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Author Topic: electronics books  (Read 3679 times)
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kd8oyv
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« on: December 12, 2011, 10:25:41 PM »

im racking my brain....i want to learn electronics....i want to know why im doin what im doin....and what if i do this what will happen ..so now how do i fix it....and all that good stuff...like when everyone is talkin about hook this up and add this resistor or change this value of dieode i understand...so myquestion the board what are some gopd books i can read to bring me up to speed on whats goin on running threw the airkwabeswaveeee
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K5UJ
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« Reply #1 on: December 12, 2011, 10:31:04 PM »

Basic Electronics Vol. 1 Bureau of Naval Personnel Rate Training Manual NAVPERS 10087-C.  Look for it used at www.abebooks.com.   try to get an edition from the 1960s or early 1970s in order to get coverage of vacuum tube circuits.  Probably the single best text for the beginner I have come across.
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KB2WIG
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« Reply #2 on: December 12, 2011, 10:47:29 PM »

Yeah, whatt he say...


This link will get you to  free online books.


               http://www.tubebooks.org/technical_books_online.htm


 I'd sugest that you down load a copy of "The  Radio Handbook" by William Orr. There seems to be a bit more data than the ARRL Handbooks. I' liked it so much I even bought a printed copy.

              http://www.tubebooks.org/Books/intro_orr_radio.pdf

klc
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W7TFO
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« Reply #3 on: December 13, 2011, 12:15:36 AM »

The "Radio Handbook" got started by Frank Jones in 1935.  Ray Dawley and Bill Orr picked up the ball in later years. 

It is still published today by some outfit, I'm not sure just now.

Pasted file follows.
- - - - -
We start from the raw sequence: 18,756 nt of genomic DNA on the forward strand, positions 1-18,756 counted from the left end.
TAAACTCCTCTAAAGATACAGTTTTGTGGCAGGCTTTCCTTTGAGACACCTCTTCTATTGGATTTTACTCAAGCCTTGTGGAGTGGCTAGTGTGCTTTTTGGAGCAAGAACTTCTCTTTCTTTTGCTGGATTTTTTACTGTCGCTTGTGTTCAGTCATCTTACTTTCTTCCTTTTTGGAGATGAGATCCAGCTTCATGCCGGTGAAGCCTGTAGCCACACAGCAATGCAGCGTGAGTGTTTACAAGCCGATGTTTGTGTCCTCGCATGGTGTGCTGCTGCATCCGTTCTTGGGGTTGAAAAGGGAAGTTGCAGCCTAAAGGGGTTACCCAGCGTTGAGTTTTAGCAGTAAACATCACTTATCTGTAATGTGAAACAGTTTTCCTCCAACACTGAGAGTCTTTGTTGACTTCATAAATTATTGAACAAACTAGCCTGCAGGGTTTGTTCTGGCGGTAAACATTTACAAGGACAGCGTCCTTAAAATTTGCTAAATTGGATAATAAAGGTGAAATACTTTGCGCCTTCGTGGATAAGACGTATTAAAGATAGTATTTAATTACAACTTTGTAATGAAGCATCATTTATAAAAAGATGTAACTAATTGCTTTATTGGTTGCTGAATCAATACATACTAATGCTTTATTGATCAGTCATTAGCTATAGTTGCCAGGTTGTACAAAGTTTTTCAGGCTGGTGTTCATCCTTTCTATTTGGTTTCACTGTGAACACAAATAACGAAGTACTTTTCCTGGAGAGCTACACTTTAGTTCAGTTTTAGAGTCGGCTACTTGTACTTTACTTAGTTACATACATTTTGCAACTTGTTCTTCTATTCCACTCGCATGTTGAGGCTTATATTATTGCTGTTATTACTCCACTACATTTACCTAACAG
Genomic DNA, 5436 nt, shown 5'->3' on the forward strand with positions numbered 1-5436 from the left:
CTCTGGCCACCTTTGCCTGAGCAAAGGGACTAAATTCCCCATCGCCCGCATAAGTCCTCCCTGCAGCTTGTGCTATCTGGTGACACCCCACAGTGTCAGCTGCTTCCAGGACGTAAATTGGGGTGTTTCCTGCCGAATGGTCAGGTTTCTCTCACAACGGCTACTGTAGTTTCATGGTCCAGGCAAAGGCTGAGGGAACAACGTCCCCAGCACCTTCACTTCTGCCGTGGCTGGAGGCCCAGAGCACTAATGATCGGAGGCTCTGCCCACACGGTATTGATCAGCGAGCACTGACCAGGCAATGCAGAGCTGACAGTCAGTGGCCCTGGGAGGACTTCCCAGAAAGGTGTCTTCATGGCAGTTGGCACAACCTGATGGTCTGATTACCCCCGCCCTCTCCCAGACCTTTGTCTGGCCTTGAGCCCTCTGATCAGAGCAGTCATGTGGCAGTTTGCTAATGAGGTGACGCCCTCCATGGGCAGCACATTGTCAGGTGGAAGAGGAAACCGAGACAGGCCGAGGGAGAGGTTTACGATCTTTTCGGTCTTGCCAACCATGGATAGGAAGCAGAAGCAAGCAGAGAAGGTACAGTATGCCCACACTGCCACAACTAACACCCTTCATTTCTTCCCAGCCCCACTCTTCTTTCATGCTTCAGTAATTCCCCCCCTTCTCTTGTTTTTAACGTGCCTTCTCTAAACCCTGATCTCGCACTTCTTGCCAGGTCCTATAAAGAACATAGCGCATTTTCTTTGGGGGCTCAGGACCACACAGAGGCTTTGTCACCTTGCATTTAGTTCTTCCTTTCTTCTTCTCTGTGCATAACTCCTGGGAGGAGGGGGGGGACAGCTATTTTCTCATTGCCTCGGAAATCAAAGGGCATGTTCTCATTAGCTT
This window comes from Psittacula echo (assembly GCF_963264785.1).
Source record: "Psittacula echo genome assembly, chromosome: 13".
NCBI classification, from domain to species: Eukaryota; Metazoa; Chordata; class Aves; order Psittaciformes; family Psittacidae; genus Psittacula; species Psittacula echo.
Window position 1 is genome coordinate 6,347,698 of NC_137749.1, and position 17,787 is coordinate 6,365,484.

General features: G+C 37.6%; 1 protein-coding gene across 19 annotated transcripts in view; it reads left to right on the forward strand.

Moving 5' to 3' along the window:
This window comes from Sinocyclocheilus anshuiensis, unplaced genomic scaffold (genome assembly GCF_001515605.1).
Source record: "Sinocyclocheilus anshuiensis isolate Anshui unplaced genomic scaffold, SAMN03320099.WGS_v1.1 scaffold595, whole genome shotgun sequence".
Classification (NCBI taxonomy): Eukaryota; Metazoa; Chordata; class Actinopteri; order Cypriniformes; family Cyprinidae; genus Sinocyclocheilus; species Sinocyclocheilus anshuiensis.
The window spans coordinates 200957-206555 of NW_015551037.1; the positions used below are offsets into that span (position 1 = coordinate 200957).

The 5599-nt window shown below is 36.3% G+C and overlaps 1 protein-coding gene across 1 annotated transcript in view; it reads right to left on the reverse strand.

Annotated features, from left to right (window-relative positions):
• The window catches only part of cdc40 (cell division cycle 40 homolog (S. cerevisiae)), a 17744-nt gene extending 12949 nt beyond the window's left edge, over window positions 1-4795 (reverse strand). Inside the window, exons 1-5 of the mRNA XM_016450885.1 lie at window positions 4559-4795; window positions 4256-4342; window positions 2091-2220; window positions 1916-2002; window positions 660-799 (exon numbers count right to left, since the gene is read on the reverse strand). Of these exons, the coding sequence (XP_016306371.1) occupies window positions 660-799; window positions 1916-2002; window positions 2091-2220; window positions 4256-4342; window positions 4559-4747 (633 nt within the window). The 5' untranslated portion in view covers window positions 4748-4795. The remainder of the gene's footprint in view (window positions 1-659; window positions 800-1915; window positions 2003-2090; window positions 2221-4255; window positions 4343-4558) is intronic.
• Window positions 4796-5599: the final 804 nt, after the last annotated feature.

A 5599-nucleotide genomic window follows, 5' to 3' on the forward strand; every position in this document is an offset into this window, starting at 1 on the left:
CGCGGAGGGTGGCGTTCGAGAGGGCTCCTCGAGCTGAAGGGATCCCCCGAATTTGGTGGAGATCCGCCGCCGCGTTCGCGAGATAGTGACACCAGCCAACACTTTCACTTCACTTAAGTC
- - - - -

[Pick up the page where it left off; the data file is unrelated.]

Try and get the first 15 editions and you will have an unbeatable technical library for hamming.

If I had to take just one set with me some distant location, that would be them.

The ARRL series is a second choice.  Lots of league crap, fewer good projects, more repeat articles year to year.

73DG
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The Slab Bacon
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« Reply #4 on: December 13, 2011, 09:02:27 AM »

Bill Orr's "Radio Handbook" (AKA the west coast handbook) and/or any of the earlier ARRL "Radio Amateur's Handbooks" from the mid 60's on back.

Start at the beginning and study the theory parts and dont set there drooling over the construction projects like so many do.

I learned the basics from a '62 Arrl Handbook back when I was in elementary school. The rest was research done on an "as needed" basis.

Both "handbooks" are a wealth of information to have around. The Arrl handbooks are very good, and the West Coast handbooks are a little more "open minded".
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KM1H
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« Reply #5 on: December 13, 2011, 09:54:48 AM »

You cant beat the Marcus and Levy books for getting started. They were produced from 1945 into the 60's (check edition date for the era you want) to enable returning servicemen with zero knowledge into Radio and TV repairmen. Many became real good at it and we had a few that eventually became hams and joined National.

Elements of Radio Servicing and Pratical Radio Servicing take you from basics to real radios. Typically $20-25 on Fleabay and various radio forums. I have a set and reference them when one of the trick circuits shows up.

The ARRL and Jones/Orr HB's are OK for the next step but building a collection will cost more than several radios unless you want to spend years looking for deals Grin

Carl
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